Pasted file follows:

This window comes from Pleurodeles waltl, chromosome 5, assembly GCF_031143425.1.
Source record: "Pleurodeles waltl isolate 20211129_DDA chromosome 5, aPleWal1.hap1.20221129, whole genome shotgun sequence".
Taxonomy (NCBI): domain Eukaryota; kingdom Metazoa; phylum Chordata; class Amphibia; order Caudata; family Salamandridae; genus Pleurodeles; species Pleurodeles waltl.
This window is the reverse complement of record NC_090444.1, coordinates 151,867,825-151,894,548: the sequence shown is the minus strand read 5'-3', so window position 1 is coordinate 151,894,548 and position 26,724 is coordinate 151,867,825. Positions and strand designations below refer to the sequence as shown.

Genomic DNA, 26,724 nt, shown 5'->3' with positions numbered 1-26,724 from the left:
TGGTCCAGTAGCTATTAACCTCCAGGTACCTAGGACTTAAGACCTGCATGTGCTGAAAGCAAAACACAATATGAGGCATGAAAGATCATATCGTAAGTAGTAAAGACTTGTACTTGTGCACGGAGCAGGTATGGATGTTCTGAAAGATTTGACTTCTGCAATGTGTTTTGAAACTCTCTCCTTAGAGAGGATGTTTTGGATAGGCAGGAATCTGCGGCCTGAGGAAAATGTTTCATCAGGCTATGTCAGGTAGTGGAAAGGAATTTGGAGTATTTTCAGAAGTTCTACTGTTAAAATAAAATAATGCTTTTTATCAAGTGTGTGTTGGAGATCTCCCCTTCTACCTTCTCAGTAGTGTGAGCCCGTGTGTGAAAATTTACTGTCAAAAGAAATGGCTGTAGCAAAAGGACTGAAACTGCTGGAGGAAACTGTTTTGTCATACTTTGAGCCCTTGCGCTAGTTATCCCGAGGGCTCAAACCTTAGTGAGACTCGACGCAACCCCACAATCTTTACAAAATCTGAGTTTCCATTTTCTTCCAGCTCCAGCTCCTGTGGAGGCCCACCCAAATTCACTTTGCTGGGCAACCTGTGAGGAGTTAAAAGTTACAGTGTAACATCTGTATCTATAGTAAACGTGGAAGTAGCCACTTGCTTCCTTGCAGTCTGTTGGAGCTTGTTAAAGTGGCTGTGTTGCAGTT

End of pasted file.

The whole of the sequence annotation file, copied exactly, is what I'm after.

This window comes from Pleurodeles waltl, chromosome 5, assembly GCF_031143425.1.
Source record: "Pleurodeles waltl isolate 20211129_DDA chromosome 5, aPleWal1.hap1.20221129, whole genome shotgun sequence".
Taxonomy (NCBI): domain Eukaryota; kingdom Metazoa; phylum Chordata; class Amphibia; order Caudata; family Salamandridae; genus Pleurodeles; species Pleurodeles waltl.
This window is the reverse complement of record NC_090444.1, coordinates 151,867,825-151,894,548: the sequence shown is the minus strand read 5'-3', so window position 1 is coordinate 151,894,548 and position 26,724 is coordinate 151,867,825. Positions and strand designations below refer to the sequence as shown.

Genomic DNA, 26,724 nt, shown 5'->3' with positions numbered 1-26,724 from the left:
TGGTCCAGTAGCTATTAACCTCCAGGTACCTAGGACTTAAGACCTGCATGTGCTGAAAGCAAAACACAATATGAGGCATGAAAGATCATATCGTAAGTAGTAAAGACTTGTACTTGTGCACGGAGCAGGTATGGATGTTCTGAAAGATTTGACTTCTGCAATGTGTTTTGAAACTCTCTCCTTAGAGAGGATGTTTTGGATAGGCAGGAATCTGCGGCCTGAGGAAAATGTTTCATCAGGCTATGTCAGGTAGTGGAAAGGAATTTGGAGTATTTTCAGAAGTTCTACTGTTAAAATAAAATAATGCTTTTTATCAAGTGTGTGTTGGAGATCTCCCCTTCTACCTTCTCAGTAGTGTGAGCCCGTGTGTGAAAATTTACTGTCAAAAGAAATGGCTGTAGCAAAAGGACTGAAACTGCTGGAGGAAACTGTTTTGTCATACTTTGAGCCCTTGCGCTAGTTATCCCGAGGGCTCAAACCTTAGTGAGACTCGACGCAACCCCACAATCTTTACAAAATCTGAGTTTCCATTTTCTTCCAGCTCCAGCTCCTGTGGAGGCCCACCCAAATTCACTTTGCTGGGCAACCTGTGAGGAGTTAAAAGTTACAGTGTAACATCTGTATCTATAGTAAACGTGGAAGTAGCCACTTGCTTCCTTGCAGTCTGTTGGAGCTTGTTAAAGTGGCTGTGTTGCAGTT